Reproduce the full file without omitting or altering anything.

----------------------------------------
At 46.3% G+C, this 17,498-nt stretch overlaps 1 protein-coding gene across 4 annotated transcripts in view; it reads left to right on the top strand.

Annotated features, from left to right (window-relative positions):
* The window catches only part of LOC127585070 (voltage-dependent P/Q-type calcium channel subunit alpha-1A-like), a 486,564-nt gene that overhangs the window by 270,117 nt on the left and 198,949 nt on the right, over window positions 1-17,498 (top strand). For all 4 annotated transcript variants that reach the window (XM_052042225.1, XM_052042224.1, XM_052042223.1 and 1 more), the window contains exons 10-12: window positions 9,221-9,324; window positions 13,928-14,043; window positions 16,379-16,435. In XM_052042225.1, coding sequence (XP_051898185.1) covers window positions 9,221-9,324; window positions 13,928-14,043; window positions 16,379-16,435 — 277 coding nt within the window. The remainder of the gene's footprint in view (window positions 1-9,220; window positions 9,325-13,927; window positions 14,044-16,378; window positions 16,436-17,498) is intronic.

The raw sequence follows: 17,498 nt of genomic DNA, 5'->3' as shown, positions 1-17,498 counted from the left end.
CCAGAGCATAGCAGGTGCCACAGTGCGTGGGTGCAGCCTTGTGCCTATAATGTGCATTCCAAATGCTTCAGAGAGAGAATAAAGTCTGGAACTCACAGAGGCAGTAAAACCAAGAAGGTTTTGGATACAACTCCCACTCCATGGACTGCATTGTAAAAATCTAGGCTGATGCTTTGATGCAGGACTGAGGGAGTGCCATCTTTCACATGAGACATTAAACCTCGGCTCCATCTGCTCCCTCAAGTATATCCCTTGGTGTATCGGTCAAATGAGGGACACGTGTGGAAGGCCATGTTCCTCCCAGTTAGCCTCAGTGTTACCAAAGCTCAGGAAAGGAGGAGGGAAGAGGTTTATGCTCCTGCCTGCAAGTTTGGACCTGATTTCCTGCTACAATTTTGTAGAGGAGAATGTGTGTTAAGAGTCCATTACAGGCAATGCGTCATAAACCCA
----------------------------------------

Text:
At 46.3% G+C, this 17,498-nt stretch overlaps 1 protein-coding gene across 4 annotated transcripts in view; it reads left to right on the top strand.

Annotated features, from left to right (window-relative positions):
* The window catches only part of LOC127585070 (voltage-dependent P/Q-type calcium channel subunit alpha-1A-like), a 486,564-nt gene that overhangs the window by 270,117 nt on the left and 198,949 nt on the right, over window positions 1-17,498 (top strand). For all 4 annotated transcript variants that reach the window (XM_052042225.1, XM_052042224.1, XM_052042223.1 and 1 more), the window contains exons 10-12: window positions 9,221-9,324; window positions 13,928-14,043; window positions 16,379-16,435. In XM_052042225.1, coding sequence (XP_051898185.1) covers window positions 9,221-9,324; window positions 13,928-14,043; window positions 16,379-16,435 — 277 coding nt within the window. The remainder of the gene's footprint in view (window positions 1-9,220; window positions 9,325-13,927; window positions 14,044-16,378; window positions 16,436-17,498) is intronic.

The raw sequence follows: 17,498 nt of genomic DNA, 5'->3' as shown, positions 1-17,498 counted from the left end.
CCAGAGCATAGCAGGTGCCACAGTGCGTGGGTGCAGCCTTGTGCCTATAATGTGCATTCCAAATGCTTCAGAGAGAGAATAAAGTCTGGAACTCACAGAGGCAGTAAAACCAAGAAGGTTTTGGATACAACTCCCACTCCATGGACTGCATTGTAAAAATCTAGGCTGATGCTTTGATGCAGGACTGAGGGAGTGCCATCTTTCACATGAGACATTAAACCTCGGCTCCATCTGCTCCCTCAAGTATATCCCTTGGTGTATCGGTCAAATGAGGGACACGTGTGGAAGGCCATGTTCCTCCCAGTTAGCCTCAGTGTTACCAAAGCTCAGGAAAGGAGGAGGGAAGAGGTTTATGCTCCTGCCTGCAAGTTTGGACCTGATTTCCTGCTACAATTTTGTAGAGGAGAATGTGTGTTAAGAGTCCATTACAGGCAATGCGTCATAAACCCA